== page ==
Trouble can strike anytime when traveling by car; My own recent move across the country nearly ended in disaster when my own lax attitude about planning and safety came back to haunt me.
Time to Move
A few months ago, I came to the difficult decision to move to a different part of the country to start a new life for myself.
My nephew lives in Colorado, and invited me to come live with him. I accepted his offer and began loading my car with my belongings and things I thought my dog and I would need for the 1,400 mile journey from West Virginia.
It was an early morning the day we departed; We were up before the dawn. With the car loaded, seat belts on, and a cup of McDonald’s coffee in the cup holder, I thought we were ready.
Trouble in the Midwest
For the first 15 hours or so, everything went smoothly. My plan was to drive straight through, but my nephew had informed me by phone that the weather was changing, and a snowstorm was brewing along my route.
I was already in Kansas when the sun started to set, highlighting the ominous clouds gathered on the western horizon. The unseasonably warm late winter day quickly turned into a much colder evening, and it wasn’t long before it began sleeting.
After a little while I decided to put the window down a little, but it wouldn’t budge. It was frozen tight. The temperature had dropped dramatically, and the sleet and rain had turned into ice. My small front-wheel-drive car was performing admirably, but quite a large number of other cars, trucks, and big rigs weren’t having it so easy, and the highway was soon littered with wrecks and stranded people.
One such wreck closed the road ahead of me for quite a long time, leaving my dog and I stuck on the highway at the mercy of the weather.
It was during our time stuck on the highway that I realized just how poorly I had planed this trip.
I had to keep the car turned off most of the time we sat on the road, because I hadn’t stopped for gas, thinking if I stayed on the road, I’d beat the coming storm.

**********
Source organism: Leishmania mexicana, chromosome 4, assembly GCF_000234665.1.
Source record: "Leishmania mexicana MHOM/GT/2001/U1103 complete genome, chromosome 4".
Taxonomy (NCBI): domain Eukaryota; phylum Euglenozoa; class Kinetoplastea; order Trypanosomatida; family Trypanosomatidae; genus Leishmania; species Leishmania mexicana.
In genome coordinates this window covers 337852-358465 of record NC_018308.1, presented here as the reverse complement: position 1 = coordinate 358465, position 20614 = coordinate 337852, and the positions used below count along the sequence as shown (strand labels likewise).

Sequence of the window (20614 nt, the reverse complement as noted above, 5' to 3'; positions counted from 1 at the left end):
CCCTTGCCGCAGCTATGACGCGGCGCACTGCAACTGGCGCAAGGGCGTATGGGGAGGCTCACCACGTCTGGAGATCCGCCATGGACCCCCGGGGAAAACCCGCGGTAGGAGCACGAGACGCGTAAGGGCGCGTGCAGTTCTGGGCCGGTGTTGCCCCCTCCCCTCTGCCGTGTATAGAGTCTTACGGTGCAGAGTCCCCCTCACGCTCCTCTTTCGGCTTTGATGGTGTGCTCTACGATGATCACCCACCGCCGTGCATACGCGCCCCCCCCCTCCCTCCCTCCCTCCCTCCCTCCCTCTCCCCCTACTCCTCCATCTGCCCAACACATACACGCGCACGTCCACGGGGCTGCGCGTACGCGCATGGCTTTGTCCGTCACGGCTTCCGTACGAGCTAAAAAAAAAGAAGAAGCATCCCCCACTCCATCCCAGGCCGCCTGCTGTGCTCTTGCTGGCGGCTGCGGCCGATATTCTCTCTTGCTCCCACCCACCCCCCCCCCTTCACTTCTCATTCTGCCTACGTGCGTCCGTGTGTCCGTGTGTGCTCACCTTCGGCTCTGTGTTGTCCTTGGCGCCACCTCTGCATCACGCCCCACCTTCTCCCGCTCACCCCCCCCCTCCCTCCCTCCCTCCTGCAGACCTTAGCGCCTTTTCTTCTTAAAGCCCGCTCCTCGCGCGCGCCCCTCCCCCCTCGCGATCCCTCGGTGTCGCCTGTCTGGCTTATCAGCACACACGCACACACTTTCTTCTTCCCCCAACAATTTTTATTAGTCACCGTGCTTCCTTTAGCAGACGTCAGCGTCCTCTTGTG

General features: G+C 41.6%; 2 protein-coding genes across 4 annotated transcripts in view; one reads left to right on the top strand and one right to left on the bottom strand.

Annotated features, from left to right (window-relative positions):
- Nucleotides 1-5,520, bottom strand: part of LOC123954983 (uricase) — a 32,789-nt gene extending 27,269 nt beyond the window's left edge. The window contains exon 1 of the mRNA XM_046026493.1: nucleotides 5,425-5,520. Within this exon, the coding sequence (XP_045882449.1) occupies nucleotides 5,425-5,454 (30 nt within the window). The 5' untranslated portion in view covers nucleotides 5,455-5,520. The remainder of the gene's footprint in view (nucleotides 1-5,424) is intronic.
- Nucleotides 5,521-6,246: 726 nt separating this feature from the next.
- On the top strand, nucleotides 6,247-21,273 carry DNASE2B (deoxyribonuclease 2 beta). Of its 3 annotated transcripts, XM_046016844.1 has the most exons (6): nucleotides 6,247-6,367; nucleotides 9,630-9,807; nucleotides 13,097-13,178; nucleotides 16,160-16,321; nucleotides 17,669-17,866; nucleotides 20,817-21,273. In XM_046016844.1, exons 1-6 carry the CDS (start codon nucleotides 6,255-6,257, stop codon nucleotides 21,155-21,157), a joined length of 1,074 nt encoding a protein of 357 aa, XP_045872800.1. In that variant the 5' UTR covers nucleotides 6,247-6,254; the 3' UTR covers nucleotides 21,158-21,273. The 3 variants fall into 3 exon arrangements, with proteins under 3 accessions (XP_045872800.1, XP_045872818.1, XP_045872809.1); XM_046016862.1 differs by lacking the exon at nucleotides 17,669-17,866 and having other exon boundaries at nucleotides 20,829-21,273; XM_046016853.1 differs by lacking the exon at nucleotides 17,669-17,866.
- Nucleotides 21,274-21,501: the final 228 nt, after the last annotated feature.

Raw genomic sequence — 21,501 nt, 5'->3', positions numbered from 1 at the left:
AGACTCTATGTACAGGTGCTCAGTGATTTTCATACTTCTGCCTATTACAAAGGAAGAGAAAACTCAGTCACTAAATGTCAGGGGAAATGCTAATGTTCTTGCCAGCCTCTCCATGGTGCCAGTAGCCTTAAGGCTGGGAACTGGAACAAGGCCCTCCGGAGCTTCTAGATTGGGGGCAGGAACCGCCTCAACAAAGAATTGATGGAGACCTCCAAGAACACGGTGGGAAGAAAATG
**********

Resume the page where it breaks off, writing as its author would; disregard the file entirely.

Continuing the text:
The blankets I had brought were in the trunk, frozen closed with an inch of ice on the lid. There was no way that trunk was opening until after the storm was over.
That was also where my dog’s food and food bowl were.
I had brought a little bottle water for the dog and I, but it was frozen in the passenger floorboard. I had neglected to check on it, and during one of the periods I had turned of the car (and the heater) to save gas, it had gotten too cold.
I checked my phone, which was also low on charge by that point, and it said the outside temps had fallen to -20. My feet had went numb long before, and now I was seriously fearing for our lives. My dog was whining and shivering, and I tried to comfort him as best I could.
About three hours later, traffic on the frozen interstate began moving again, and I could turn the heater on again as we slowly made our way along the icy route. Unwilling to sit in the cold and ice if the road closed again in front of us, I made it down the nearest off ramp and stopped in a truck stop.
I filed the car up, and then looked up the nearest pet friendly hotel; where the dog and I weathered out the rest of the stormy night.
The lesson learned that night was nearly tragic, but if you avoid my mistakes, you’ll do much better than I did, should you find yourself in the same situation. For example:
- Keep blankets, water, snacks, and etc. where you can get to them if you need them. Mine were in the trunk, and I paid for not being able to access my blankets with frostbite.
- If you know you might be heading into bad weather, fill your gas tank. I didn’t fill mine, and found myself unable to keep my car running for warmth because I was afraid I’d run out of gas.
- Know your route. I had no idea where any restaurants, gas stations, hotels, or shelters were along my route. If I’d looked up this info before I left, finding gas and shelter wouldn’t have been as difficult, and I might have been able to avoid hours of freezing in stalled traffic.
- Keep your phone charged. Another mistake I’d made, if my phone had died I might not have been able to find gas or shelter for the night, leaving me and my dog open to the same fate.
It’s bad anytime you find yourself in an unexpected situation when traveling; but a little knowledge, foresight, and planning can solve many problems that might pop up before they start- and then maybe your trip won’t be as difficult as mine.